BALTIMORE – The U.S. stock market broke its losing streak yesterday.
After five straight losing sessions, the Dow eked out a 92-point gain.
The financial media didn’t know what to say about it. So, we ended up with the typical inanities, myths, and claptrap.
“Brexit panic may be your big chance to buy the S&P 500,” says a headline at MarketWatch.
Next Thursday, in a national referendum, British voters will decide whether to end Britain’s 43-year membership in the European Union.
But there are a number of problems with this…
First, there has been no big rout in the S&P 500; it’s only a few hundred points below its all-time high.
Second, Brexit is a mystery to most U.S. investors, not a cause for alarm.
Third, nobody knows which side will win… or what it will mean.
Would a Brexit be good for Britain? Would it be bad for stocks?
[Editor’s Note: Bill’s experts on the ground in London shared their takes on the potential impact of a Brexit in yesterday’s Inner Circle titled “Britain Is About to Crash Out of the EU… Here’s What to Do.” Paid-up subs can catch up here.]
Meanwhile, the Financial Times focuses on “slowing job growth and risk of Brexit…”
It notes that a possible Brexit next week is one reason Fed chief Janet Yellen cited for holding off on raising U.S. interest rates at this week’s monetary policy meeting. The newspaper also notes that the Fed has left “the door open” to rate increases.
We’ve been saying the same thing for years: The Fed will NEVER follow through on its pledge to return interest rates back to “normal.”
Never is a long time; but so far, so good. The door is still nailed shut.
On EdgeFirst, the Fed waited until last December to pry open a single quarter-point rate increase.
That took the federal funds rate – the base lending rate of the entire economy – to all of 0.5%.
When that set the world’s nerves on edge, the Fed did as we warned it would: It put away the crowbar… procrastinated… hesitated… mumbled… and dragged its feet.
Every month brought a new meeting of the Fed’s monetary policy committee… and each meeting brought forth an effluent rich in waffle and hocus-pocus.
The Fed’s chief witch doctor, Janet Yellen, says the committee will make its decision based on the incoming data. The next move toward normalization of interest rates will be “data dependent,” she insists.
That idea is preposterous, too. These are markets we’re talking about; they go up and down. After so many years of a bull market on Wall Street, Mr. Market must be planning for a change. Stocks gotta go down sometime.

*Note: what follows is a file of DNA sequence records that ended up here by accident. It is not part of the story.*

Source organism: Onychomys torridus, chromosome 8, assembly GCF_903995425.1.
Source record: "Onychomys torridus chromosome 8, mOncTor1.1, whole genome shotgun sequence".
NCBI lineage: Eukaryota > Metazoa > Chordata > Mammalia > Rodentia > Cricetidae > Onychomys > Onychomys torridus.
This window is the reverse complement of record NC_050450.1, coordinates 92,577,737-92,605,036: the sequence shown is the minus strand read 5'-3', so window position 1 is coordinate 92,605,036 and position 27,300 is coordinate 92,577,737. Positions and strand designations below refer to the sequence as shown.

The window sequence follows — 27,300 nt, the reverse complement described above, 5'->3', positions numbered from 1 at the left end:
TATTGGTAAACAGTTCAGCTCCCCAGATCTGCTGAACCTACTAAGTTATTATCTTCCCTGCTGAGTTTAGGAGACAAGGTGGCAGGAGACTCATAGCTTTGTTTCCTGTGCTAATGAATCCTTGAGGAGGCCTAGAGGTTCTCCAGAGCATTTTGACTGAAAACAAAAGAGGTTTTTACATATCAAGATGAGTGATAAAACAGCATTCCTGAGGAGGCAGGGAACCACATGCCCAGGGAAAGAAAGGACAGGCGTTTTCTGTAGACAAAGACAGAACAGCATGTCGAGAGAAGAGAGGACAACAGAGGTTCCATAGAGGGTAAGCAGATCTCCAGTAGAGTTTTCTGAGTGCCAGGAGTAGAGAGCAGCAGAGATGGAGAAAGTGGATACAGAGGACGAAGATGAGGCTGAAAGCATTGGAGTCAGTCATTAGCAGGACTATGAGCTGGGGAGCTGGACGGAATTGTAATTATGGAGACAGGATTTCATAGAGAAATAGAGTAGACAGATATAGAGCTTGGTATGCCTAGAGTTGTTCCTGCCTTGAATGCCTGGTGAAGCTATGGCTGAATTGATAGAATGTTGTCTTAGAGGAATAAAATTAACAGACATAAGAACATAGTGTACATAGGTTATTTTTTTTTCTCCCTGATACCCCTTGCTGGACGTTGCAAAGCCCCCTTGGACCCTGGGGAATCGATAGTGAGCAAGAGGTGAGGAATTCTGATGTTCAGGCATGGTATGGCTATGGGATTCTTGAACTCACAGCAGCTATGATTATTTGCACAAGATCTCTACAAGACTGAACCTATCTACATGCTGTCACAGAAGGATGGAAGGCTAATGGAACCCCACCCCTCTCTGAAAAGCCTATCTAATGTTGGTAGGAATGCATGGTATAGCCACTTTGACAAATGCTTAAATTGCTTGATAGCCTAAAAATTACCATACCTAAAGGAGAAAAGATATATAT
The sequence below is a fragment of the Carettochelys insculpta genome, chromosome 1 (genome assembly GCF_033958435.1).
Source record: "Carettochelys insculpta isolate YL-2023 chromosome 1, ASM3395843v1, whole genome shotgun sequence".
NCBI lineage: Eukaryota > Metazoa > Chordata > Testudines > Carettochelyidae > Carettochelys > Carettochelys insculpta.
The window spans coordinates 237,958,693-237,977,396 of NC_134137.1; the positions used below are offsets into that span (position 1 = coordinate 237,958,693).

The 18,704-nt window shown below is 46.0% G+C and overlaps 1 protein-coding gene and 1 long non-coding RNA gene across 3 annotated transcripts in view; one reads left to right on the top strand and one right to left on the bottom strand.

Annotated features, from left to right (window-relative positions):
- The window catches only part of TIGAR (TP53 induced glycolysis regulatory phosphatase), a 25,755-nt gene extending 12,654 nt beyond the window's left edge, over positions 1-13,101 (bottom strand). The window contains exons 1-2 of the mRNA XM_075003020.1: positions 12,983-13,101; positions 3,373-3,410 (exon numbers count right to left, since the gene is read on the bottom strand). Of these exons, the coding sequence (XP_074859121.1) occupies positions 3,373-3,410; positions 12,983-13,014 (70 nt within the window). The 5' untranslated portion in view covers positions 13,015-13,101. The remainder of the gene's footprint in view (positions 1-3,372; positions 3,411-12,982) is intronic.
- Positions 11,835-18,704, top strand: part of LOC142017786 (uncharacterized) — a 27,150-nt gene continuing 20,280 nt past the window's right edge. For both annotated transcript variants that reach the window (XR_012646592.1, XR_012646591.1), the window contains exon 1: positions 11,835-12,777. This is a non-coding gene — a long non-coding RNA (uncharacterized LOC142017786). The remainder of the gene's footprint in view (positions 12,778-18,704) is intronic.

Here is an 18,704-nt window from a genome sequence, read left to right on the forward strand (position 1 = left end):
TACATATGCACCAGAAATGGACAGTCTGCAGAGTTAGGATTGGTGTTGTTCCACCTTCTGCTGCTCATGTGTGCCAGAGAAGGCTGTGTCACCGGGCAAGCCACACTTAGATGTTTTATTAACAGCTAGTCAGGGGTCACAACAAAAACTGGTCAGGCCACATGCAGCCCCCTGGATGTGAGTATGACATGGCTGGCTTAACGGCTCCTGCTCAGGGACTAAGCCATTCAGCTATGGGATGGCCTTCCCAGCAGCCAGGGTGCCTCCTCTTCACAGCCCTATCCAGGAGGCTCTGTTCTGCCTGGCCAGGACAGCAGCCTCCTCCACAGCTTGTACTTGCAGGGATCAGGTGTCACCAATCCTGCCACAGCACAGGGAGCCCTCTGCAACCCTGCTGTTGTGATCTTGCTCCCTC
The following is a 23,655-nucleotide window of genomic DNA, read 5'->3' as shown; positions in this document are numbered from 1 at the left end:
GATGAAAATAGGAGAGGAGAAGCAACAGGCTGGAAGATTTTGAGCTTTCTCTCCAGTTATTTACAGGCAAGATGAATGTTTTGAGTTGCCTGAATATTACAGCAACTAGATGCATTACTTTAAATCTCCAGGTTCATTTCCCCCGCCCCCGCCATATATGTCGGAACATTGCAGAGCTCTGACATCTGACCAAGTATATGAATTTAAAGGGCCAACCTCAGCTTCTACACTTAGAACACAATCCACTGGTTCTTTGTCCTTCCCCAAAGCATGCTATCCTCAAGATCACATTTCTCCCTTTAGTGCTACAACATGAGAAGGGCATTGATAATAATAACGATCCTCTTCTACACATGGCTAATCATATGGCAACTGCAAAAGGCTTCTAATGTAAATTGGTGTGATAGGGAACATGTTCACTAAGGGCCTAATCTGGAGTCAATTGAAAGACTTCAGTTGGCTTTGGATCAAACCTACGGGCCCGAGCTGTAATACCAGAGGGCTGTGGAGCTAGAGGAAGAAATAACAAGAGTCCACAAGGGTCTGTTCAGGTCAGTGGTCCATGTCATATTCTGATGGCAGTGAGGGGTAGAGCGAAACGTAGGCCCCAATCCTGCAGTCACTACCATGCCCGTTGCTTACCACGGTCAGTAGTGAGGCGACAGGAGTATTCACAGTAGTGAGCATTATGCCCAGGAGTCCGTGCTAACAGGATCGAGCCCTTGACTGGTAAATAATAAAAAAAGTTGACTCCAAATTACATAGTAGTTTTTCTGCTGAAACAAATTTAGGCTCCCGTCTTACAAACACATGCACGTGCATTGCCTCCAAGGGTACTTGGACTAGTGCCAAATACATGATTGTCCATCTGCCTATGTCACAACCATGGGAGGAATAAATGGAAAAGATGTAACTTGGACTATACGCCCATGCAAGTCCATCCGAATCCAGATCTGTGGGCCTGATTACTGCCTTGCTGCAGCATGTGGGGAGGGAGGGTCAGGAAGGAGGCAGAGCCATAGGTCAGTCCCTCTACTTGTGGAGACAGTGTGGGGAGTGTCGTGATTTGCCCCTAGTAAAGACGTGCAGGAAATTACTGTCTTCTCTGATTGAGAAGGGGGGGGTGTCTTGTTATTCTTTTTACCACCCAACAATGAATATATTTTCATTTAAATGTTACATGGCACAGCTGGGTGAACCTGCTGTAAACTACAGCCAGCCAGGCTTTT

Can the Fed raise rates in the face of falling stock prices?
We don’t think so.
And with the annual rate U.S. GDP growth falling below 1% in the first three months of the year, a prudent investor should prepare for a little backsliding in the economy, too.
Will the Fed cling to its “normalizing” program when a recession sets in?
Bear markets and recessions are facts of life. Because mistakes are facts of life. That’s why markets go up and down. People pay too much for stocks; they need to take a breather until their companies are worth what they paid for them.
Businesses invest too much… hire too many people… produce more than they can sell. Occasionally, they, too, need to slow down… work down their inventories… lay off workers… and prepare for the next growth spurt.
Upsetting the ApplecartThere is no magic to this… nothing new to these patterns. Yet investors are surprised every time!
The headline news is still relatively good – positive GDP growth, high stock prices, and presidential candidates who will “Make America Great Again.”
What more could we want?
And yet, even with these benign conditions, the Yellen Fed is fearful. It won’t take a chance. It won’t make a move. The door is not open; it’s closed.
Of course, the Fed knows that the headlines mask the real weaknesses in the economy.
Industrial production has been falling for nine months in a row. Factory orders have been going down for the past 18 months. Commercial bankruptcies are rising. And tax receipts are beginning to fall, as they typically do before a recession.
More than $10 trillion of government bonds now trade at negative yields. And another $10 trillion or so worth of U.S. stocks trade well above their long-term average valuations.
And there’s more than $200 trillion of debt in the world – with about $60 trillion added since the global financial crisis.
All of this sits on the Fed’s financial applecart. Does Janet Yellen dare upset it?
Nah. It will have to upset itself.
Coming up next week:
The Donald… explained!
The Fed’s real strategy….